Tuesday, August 11, 2015

How Does Oil Impact Interest Rates?

How does the economy impact interest rates? Oil, stocks, bonds, Federal Reserve Chairman Yellen, flying monkeys...how do these factors play out in regards to interest rates? This is a hot topic right now, as reported by CNBC's Trading Nation this morning.

Well, you can watch a plethora of TV shows, read a ton of newspaper and blog articles. Or you can consider interest rate as merely one factor in your choice to buy a home.

I think that interest rate is an important factor while considering whether or not you will purchase a home. However, there are several other critical items to ponder. Obvious questions to ask yourself would be, "Can I afford the total monthly payment?" "What other bills may come up that I'm not anticipating?" "Will I need a new car in the near future, how much will that payment be?"

In addition to the economic piece of the equation, I think this is a very personal decision.  I know that sounds obvious, but just as important as how hot the real estate market is or is not or where interest rates will go, is an individual's plans for the future.
I believe there are at least two sets of questions that we should ask ourselves when considering the purchase of a home. The first set of questions has to do with a person or family's plans. Am I going to stay in this city, this state, this neighborhood for 1-2 years?  3-5 years?  How is my job stability? Do I love my job?  Can I work from anywhere? Am I single or engaged? Am I planning on growing my family?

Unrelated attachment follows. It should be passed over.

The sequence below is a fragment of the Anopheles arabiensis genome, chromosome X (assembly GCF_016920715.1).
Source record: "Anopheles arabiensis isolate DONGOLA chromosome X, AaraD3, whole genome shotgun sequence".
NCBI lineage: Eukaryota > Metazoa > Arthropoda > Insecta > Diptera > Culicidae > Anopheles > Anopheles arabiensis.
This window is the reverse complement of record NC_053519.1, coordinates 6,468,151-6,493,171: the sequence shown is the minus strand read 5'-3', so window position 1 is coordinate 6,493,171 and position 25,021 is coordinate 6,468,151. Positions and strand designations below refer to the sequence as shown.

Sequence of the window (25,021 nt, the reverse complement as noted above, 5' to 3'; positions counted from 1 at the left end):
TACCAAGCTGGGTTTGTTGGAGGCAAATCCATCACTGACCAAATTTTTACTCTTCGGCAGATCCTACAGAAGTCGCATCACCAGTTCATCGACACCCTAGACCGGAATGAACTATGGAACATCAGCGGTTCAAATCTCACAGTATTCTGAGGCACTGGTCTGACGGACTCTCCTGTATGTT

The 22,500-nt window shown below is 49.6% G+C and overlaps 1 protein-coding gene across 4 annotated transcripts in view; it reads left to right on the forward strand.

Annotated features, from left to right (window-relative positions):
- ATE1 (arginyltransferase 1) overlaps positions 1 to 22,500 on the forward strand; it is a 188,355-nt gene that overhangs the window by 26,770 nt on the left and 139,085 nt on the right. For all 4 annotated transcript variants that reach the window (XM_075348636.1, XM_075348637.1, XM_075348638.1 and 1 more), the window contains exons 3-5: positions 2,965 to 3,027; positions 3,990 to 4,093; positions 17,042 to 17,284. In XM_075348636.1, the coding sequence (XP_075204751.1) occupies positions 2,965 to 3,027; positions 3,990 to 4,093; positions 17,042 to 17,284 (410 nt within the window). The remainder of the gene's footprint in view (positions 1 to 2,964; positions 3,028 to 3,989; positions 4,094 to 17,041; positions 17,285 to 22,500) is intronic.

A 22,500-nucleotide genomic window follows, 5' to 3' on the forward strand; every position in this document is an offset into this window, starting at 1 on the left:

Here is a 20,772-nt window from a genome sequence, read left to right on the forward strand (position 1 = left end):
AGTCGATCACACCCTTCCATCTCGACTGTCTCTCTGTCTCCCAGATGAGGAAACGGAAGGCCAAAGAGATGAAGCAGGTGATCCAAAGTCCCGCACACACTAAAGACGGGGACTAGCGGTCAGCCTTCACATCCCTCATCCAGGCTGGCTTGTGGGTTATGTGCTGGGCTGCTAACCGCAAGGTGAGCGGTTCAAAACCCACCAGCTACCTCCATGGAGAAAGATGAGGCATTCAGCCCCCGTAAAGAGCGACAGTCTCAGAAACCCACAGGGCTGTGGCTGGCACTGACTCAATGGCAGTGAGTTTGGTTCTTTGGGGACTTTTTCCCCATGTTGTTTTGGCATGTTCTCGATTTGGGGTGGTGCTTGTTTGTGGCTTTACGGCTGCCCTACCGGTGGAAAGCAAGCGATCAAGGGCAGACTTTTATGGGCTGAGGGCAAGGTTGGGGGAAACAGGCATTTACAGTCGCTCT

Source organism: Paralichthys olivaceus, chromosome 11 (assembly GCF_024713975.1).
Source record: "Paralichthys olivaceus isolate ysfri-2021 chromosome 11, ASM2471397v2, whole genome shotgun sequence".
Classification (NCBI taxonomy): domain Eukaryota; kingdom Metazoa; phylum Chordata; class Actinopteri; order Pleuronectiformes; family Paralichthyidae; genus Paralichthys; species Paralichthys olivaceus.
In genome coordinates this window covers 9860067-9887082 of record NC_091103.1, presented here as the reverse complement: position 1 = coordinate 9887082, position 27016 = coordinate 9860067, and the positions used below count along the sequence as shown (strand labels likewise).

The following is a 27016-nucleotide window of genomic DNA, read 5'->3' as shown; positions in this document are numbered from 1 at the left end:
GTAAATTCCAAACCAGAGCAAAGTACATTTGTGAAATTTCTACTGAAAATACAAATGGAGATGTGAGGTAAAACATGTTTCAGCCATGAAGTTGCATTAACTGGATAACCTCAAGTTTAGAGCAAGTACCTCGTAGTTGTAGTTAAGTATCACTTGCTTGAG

The second set of questions has to do with the economics. What do I need/want in my housing? Can I rent a luxury apartment or do I need a 4 bedroom house? What's the cost of renting vs. buying? What's the cost per square foot of renting vs. buying? Does it cost more or less to rent than to buy? Any excellent licensed loan originator as well as real estate agent should be able to help you with this calculation in your local area. Basically you take your total estimated monthly mortgage payment including property taxes, home owners insurance and any monthly home owners association or condo fees and compare it to the cost to rent something similar in location and size. To make it more complex, factor in your down payment and estimated closing costs spread over the time you think you will be in that location as well as any interest deduction your CPA thinks you would benefit from by owning. Other factors to consider are leverage and appreciation.

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